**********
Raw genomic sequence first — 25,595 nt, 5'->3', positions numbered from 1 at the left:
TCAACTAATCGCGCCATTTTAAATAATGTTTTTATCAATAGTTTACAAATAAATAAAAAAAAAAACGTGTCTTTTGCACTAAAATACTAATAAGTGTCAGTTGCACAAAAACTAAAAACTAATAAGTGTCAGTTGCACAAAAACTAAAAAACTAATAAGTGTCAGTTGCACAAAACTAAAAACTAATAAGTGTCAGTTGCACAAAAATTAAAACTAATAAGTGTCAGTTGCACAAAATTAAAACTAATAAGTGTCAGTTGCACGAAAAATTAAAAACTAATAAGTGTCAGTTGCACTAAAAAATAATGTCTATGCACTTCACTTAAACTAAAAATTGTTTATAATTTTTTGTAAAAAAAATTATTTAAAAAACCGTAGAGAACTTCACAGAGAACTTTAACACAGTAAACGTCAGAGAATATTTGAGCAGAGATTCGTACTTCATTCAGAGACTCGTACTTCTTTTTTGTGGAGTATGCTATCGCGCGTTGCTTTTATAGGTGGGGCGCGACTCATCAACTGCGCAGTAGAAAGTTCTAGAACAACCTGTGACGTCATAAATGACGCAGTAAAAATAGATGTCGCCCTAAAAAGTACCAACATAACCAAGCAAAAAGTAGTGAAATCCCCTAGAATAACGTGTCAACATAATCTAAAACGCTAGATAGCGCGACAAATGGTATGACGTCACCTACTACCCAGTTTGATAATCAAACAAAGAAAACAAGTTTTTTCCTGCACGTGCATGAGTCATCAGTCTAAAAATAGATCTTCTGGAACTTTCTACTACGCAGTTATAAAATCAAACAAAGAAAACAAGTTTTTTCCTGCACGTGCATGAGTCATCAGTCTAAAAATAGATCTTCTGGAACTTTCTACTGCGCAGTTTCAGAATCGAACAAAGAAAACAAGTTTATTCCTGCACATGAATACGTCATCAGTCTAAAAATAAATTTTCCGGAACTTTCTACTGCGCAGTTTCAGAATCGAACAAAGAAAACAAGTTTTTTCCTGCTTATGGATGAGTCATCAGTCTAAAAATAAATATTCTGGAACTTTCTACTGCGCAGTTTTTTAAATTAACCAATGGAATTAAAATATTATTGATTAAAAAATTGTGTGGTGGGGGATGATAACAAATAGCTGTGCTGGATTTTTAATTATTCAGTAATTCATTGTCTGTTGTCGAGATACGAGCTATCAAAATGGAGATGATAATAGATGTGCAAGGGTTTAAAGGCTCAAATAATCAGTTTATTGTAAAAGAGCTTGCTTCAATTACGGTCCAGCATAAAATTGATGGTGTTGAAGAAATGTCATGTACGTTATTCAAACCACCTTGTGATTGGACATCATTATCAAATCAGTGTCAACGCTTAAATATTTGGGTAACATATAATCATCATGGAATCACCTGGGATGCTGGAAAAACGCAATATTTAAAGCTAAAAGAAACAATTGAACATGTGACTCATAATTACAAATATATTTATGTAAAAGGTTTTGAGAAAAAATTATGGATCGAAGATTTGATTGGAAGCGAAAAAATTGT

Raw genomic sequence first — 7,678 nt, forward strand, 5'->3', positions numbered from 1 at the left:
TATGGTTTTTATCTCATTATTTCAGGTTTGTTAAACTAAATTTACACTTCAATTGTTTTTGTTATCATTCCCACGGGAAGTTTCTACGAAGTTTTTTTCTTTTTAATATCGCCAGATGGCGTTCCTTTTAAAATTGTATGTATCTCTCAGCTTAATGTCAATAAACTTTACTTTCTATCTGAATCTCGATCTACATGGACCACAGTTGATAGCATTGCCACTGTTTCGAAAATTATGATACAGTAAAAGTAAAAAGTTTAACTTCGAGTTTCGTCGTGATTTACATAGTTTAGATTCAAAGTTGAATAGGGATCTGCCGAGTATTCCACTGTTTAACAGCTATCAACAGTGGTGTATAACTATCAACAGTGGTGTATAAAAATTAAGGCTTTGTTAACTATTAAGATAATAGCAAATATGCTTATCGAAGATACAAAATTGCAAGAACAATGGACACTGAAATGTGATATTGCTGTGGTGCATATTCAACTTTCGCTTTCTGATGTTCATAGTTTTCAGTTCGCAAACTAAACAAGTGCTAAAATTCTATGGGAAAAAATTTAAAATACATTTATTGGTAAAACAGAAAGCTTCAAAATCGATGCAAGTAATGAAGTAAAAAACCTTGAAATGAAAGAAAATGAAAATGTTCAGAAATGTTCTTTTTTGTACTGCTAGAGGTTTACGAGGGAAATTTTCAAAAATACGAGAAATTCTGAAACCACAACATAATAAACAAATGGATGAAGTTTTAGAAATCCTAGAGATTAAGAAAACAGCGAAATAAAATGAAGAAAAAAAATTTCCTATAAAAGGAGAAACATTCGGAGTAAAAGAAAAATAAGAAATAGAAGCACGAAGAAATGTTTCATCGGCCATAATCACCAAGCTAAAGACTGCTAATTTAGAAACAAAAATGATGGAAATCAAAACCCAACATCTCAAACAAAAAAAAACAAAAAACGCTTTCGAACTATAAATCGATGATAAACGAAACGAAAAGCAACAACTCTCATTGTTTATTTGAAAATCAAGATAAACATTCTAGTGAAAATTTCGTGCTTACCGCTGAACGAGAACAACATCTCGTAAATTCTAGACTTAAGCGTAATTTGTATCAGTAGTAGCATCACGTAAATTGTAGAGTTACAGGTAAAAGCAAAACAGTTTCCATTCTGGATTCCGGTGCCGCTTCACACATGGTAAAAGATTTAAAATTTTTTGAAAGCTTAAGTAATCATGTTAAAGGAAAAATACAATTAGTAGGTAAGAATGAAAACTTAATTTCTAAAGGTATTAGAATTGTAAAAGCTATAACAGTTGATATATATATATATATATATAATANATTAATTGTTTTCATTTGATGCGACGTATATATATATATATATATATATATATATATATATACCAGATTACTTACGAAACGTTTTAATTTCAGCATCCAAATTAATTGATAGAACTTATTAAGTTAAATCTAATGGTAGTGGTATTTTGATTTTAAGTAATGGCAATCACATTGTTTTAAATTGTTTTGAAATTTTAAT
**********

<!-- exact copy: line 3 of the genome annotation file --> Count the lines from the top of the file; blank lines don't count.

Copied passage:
Raw genomic sequence first — 7,678 nt, forward strand, 5'->3', positions numbered from 1 at the left: